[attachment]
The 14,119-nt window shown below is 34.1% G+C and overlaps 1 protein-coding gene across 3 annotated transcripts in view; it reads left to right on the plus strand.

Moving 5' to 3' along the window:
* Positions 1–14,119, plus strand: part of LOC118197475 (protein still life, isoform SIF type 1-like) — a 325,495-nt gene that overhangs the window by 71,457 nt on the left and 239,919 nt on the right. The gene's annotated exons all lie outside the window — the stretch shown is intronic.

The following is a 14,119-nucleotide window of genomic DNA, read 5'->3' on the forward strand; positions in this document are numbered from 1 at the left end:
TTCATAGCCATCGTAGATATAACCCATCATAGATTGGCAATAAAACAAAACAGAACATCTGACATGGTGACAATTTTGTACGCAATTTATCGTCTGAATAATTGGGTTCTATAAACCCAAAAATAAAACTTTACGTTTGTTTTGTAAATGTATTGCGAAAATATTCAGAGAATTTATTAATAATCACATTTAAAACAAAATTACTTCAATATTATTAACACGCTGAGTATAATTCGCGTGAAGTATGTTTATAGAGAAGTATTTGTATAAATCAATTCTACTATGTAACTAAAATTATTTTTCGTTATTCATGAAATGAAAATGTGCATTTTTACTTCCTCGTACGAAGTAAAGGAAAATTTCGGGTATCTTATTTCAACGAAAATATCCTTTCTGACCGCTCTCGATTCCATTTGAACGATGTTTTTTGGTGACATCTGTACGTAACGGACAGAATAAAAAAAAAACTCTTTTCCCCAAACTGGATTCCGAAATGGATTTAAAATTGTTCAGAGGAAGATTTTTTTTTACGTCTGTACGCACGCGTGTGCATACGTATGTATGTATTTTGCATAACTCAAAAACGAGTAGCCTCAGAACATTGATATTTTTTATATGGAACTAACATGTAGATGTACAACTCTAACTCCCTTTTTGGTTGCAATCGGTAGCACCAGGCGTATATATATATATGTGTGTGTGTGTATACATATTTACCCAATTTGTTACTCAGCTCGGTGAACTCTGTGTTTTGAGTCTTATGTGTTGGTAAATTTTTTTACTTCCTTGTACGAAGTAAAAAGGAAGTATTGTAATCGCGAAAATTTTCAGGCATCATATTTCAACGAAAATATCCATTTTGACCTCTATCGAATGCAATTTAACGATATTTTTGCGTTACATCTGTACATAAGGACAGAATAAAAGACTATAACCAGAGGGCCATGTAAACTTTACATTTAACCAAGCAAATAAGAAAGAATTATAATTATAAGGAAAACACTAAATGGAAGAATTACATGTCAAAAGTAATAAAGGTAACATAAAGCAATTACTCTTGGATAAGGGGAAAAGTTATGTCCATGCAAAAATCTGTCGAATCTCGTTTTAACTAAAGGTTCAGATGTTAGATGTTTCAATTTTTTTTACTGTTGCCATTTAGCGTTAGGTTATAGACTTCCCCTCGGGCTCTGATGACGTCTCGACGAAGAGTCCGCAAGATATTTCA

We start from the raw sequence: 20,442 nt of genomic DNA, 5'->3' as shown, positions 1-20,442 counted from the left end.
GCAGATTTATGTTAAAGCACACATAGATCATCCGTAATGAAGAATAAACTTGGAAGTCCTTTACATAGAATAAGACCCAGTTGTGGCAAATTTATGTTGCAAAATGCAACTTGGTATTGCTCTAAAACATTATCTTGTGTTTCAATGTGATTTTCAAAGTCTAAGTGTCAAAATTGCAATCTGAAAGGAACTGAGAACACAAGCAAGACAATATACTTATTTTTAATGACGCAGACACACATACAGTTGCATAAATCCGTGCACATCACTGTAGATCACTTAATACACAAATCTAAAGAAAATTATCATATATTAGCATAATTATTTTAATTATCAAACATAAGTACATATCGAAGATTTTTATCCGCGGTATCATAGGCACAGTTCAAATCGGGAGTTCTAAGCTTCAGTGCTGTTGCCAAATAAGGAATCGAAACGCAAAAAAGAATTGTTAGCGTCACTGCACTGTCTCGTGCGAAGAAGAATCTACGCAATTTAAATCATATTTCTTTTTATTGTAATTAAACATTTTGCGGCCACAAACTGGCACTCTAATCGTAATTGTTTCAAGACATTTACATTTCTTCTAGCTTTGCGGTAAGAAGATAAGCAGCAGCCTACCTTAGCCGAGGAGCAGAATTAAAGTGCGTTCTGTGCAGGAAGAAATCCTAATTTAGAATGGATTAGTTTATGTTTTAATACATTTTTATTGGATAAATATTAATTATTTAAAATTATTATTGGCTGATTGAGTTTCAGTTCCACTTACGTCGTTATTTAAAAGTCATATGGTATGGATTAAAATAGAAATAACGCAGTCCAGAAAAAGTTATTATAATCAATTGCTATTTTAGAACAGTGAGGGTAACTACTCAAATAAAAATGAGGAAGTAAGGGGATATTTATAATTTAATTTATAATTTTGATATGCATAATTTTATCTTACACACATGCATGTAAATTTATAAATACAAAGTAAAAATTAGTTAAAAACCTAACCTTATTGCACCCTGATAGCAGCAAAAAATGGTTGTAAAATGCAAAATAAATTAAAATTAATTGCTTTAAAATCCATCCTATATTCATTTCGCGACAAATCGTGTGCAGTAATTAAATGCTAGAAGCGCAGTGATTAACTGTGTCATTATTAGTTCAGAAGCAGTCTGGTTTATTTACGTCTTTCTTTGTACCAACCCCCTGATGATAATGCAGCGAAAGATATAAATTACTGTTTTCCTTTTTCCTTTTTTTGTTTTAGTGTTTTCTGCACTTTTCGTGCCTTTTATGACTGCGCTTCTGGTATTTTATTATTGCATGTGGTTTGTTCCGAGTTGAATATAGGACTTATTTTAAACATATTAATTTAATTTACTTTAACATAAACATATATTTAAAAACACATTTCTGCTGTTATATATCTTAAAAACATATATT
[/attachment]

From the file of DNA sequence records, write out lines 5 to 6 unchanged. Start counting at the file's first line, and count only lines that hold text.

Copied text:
TTCATAGCCATCGTAGATATAACCCATCATAGATTGGCAATAAAACAAAACAGAACATCTGACATGGTGACAATTTTGTACGCAATTTATCGTCTGAATAATTGGGTTCTATAAACCCAAAAATAAAACTTTACGTTTGTTTTGTAAATGTATTGCGAAAATATTCAGAGAATTTATTAATAATCACATTTAAAACAAAATTACTTCAATATTATTAACACGCTGAGTATAATTCGCGTGAAGTATGTTTATAGAGAAGTATTTGTATAAATCAATTCTACTATGTAACTAAAATTATTTTTCGTTATTCATGAAATGAAAATGTGCATTTTTACTTCCTCGTACGAAGTAAAGGAAAATTTCGGGTATCTTATTTCAACGAAAATATCCTTTCTGACCGCTCTCGATTCCATTTGAACGATGTTTTTTGGTGACATCTGTACGTAACGGACAGAATAAAAAAAAAACTCTTTTCCCCAAACTGGATTCCGAAATGGATTTAAAATTGTTCAGAGGAAGATTTTTTTTTACGTCTGTACGCACGCGTGTGCATACGTATGTATGTATTTTGCATAACTCAAAAACGAGTAGCCTCAGAACATTGATATTTTTTATATGGAACTAACATGTAGATGTACAACTCTAACTCCCTTTTTGGTTGCAATCGGTAGCACCAGGCGTATATATATATATGTGTGTGTGTGTATACATATTTACCCAATTTGTTACTCAGCTCGGTGAACTCTGTGTTTTGAGTCTTATGTGTTGGTAAATTTTTTTACTTCCTTGTACGAAGTAAAAAGGAAGTATTGTAATCGCGAAAATTTTCAGGCATCATATTTCAACGAAAATATCCATTTTGACCTCTATCGAATGCAATTTAACGATATTTTTGCGTTACATCTGTACATAAGGACAGAATAAAAGACTATAACCAGAGGGCCATGTAAACTTTACATTTAACCAAGCAAATAAGAAAGAATTATAATTATAAGGAAAACACTAAATGGAAGAATTACATGTCAAAAGTAATAAAGGTAACATAAAGCAATTACTCTTGGATAAGGGGAAAAGTTATGTCCATGCAAAAATCTGTCGAATCTCGTTTTAACTAAAGGTTCAGATGTTAGATGTTTCAATTTTTTTTACTGTTGCCATTTAGCGTTAGGTTATAGACTTCCCCTCGGGCTCTGATGACGTCTCGACGAAGAGTCCGCAAGATATTTCA

We start from the raw sequence: 20,442 nt of genomic DNA, 5'->3' as shown, positions 1-20,442 counted from the left end.